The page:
Shining a Light on a Dark Time

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Shining a Light on a Dark Time
Witness Stones Project ’23

By William Matouk ’25

This year in humanities I have expanded on my knowledge of slavery through the readings and the Witness Stones Project. I have learned so much more on the reality of an enslaved person by reading documents, books, and articles about slavery. For example when we read To Be a Slave, I learned how enslaved people came to the U.S. and how they were treated when they were put into torture devices like iron shackles to make sure they wouldn’t escape. We learned that mothers sometimes killed their babies so they wouldn’t be sold. I learned about the struggles of an enslaved person by reading about an enslaved man named Before, most of our class assumed that the south were the “bad guys.” who owned slaves and were surprised to learn that people in the north owned slaves too.

It’s strange to sometimes believe that everywhere I walk, the ground under my feet has seen so much suffering. I know now that Nean’s story will stay with me because I can now tell anyone I met about his life.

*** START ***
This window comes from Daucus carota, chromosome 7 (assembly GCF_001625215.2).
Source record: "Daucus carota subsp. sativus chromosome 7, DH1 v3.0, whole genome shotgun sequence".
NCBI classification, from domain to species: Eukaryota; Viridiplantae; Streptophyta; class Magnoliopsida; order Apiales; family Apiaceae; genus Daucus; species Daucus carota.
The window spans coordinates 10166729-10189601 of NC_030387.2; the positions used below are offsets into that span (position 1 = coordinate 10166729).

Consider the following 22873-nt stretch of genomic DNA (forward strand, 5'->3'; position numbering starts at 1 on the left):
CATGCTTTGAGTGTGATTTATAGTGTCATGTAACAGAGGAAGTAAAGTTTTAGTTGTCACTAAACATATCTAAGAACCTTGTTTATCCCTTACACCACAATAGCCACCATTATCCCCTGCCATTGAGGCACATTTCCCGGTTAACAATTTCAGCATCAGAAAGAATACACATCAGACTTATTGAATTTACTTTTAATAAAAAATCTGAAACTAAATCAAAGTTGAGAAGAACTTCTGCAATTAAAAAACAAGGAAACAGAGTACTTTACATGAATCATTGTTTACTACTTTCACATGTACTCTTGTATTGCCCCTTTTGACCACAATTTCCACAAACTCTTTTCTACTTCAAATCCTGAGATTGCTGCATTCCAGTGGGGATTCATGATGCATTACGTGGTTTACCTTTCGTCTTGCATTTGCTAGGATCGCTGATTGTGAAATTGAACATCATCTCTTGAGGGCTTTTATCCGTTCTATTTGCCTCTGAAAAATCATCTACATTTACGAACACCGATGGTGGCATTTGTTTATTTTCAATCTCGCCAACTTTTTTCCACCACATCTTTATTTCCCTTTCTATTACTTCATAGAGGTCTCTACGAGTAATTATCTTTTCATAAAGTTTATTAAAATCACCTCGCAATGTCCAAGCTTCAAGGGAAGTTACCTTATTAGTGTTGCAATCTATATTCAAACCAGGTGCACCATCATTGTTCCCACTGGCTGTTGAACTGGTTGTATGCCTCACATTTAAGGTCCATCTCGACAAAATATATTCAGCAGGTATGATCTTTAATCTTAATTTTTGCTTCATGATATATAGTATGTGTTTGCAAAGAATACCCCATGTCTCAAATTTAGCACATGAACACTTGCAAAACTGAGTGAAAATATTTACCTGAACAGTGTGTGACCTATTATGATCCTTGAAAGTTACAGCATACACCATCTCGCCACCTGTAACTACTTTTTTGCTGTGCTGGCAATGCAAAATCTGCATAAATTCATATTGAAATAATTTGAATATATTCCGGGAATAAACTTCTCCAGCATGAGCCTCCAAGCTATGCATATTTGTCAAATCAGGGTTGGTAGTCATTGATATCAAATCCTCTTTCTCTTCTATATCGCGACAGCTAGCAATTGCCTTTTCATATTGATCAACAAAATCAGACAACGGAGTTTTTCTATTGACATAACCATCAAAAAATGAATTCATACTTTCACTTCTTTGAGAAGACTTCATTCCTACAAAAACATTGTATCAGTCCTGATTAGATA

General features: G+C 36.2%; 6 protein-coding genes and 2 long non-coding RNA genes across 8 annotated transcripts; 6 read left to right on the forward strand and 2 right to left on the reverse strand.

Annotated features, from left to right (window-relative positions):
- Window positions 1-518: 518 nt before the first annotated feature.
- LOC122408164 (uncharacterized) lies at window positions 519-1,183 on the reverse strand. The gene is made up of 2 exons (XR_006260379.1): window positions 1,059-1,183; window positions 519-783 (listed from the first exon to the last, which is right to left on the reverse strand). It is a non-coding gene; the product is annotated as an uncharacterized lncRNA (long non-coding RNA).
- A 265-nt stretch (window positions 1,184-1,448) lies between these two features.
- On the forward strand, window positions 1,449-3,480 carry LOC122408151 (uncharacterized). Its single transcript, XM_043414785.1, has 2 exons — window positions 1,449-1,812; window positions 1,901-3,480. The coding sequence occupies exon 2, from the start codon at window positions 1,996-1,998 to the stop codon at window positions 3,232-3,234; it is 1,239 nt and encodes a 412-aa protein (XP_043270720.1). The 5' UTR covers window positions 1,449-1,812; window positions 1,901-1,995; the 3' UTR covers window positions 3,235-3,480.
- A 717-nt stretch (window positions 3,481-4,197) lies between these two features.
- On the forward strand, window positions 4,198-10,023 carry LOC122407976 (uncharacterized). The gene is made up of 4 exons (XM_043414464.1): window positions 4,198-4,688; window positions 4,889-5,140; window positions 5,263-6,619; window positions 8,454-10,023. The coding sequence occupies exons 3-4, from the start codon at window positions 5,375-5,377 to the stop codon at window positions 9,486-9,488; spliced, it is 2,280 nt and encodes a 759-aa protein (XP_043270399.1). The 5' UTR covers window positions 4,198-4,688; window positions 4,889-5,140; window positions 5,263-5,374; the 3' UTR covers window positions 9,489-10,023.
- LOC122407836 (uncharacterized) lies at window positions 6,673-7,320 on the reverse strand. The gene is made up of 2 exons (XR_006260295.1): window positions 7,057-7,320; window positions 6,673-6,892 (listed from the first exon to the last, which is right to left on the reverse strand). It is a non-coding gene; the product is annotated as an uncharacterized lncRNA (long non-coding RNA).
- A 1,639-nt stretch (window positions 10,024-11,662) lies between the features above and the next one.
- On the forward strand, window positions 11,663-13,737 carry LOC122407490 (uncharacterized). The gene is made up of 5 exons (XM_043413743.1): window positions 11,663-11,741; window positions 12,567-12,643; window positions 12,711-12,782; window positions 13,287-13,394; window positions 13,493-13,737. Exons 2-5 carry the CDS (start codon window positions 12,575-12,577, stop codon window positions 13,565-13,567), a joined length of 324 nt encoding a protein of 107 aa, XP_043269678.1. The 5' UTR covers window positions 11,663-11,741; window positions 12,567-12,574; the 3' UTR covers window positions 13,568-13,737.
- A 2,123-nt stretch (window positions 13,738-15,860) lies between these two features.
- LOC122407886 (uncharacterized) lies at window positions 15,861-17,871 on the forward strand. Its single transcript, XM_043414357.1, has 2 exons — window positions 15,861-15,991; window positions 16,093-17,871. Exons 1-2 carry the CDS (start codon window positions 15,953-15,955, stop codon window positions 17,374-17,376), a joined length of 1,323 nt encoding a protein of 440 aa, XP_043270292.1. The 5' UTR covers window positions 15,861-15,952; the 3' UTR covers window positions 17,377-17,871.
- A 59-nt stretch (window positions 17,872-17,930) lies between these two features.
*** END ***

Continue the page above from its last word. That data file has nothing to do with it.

Another thing we learned about was Frederick Douglass’ life. I learned about the difficulties he faced, such as being beaten for learning to read and write.

Learning about slavery had its challenges: sometimes, when I was reading the Bill of Sale Documents, it was difficult to read the old handwriting and understand the language they used. It was upsetting learning about the history of this country but I am also relieved that we’re learning about this and not keeping it in the dark. Overall, I’m glad that we are learning about the United States' history because if we don’t learn our history we could repeat the same mistakes.

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